When we talk about high-tech shopping vs. “low-tech” shopping, most of us probably think that the browsing and shopping we do online, via computers or mobile devices, is what makes shopping high tech, while traveling to brick-and-mortar stores is decidedly low tech.
But those preconceived notions are going the way of Woolworth, Kresge, Gimbel and other once-mighty U.S. retail legends.
An Associated Press article, “Here come ‘smart stores’ with robots, interactive shelves,” previewing the annual Consumer Electronics Show gadget-fest which kicks off in Las Vegas on Jan. 5, described some of the cutting-edge technologies retailers are piloting in an effort to bring customers into physical stores. Among the innovations highlighted:
- Smart shelves: The Kroger grocery chain is planning to expand its smart shelves capability in even more customer-specific ways. For instance, today a Kroger’s in Ohio has shelves that show digitized prices and product information. The next step is to link that information to individual consumers. For shoppers who prefer gluten-free products, “the price tags could light up in the aisle where all the gluten-free options are. The company says this will all be done with the customer’s permission.”
- Robots: Home improvement retailer Lowe’s is experimenting with robots in a San Jose, Calif., store before rolling them out to more stores in the state this year. “Besides scanning shelves for inventory, the robots can guide customers to specific products in both English and Spanish.”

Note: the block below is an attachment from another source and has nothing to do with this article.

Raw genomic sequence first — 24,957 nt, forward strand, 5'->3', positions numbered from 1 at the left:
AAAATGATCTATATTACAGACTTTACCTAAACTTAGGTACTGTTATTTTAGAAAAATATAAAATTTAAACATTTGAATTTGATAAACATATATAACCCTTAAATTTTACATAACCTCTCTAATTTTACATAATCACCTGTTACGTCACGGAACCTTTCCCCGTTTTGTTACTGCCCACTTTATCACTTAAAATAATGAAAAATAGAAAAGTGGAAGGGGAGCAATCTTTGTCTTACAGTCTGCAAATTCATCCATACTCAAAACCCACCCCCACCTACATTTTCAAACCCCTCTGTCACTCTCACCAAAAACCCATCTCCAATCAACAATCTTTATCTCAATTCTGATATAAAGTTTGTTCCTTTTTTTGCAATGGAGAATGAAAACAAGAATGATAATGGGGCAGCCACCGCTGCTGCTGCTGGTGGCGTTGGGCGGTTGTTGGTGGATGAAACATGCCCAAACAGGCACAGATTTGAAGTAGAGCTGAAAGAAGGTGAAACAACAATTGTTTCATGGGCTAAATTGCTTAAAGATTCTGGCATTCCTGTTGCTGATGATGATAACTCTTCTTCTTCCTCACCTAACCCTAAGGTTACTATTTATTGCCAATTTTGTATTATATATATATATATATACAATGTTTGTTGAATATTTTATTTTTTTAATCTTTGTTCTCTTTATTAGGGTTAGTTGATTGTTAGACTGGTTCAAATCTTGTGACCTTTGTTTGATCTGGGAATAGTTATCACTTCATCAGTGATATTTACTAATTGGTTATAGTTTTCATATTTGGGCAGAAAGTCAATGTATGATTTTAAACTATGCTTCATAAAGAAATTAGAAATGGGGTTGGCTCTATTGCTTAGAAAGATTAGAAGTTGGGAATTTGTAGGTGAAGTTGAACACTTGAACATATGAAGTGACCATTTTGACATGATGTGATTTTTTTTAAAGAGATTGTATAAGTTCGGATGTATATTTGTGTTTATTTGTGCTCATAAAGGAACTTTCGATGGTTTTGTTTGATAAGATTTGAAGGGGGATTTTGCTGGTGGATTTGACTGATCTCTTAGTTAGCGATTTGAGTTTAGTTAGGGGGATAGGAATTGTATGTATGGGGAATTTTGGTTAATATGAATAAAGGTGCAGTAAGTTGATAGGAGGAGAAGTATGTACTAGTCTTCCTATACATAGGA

- Interactive mirrors: High-end clothing retailers are testing so-called “magic mirrors” to see if the interactive capabilities resonate with customers. Dallas-based retailer Neiman Marcus “has installed these outside fitting rooms at 20 stores to offer shoppers a 360-degree view of what an outfit looks like. Shoppers can make side-by-side comparisons without having to try them all on. They can also share video with friends for feedback.”
- Virtual and augmented reality: Home Depot is trialing a home-decorating app that “lets customers upload a picture of the room on their phone and thumb through thousands of paint and stain colors until they arrive at one that’s right.”
Another big push is being made in self-checkout capabilities. While Walmart scrapped its Scan & Go app two years ago after it failed to catch on with customers, other retailers are still at it. Amazon announced Amazon Go, a checkout-less grocery store concept, a few weeks ago. And Panasonic has introduced an “unstaffed bagging system” at a Japanese convenience store where shoppers “place a ‘smart’ basket with their items on a machine at checkout. The system calculates the bill and automatically bags the items.”
Retailers are working feverishly to develop innovative ways – such as these high-tech shopping solutions – to provide exceptional service throughout the customer journey. Their goal is to give shoppers compelling reasons to come into stores, just like Woolworth, Kresge and Gimbel did in the old days.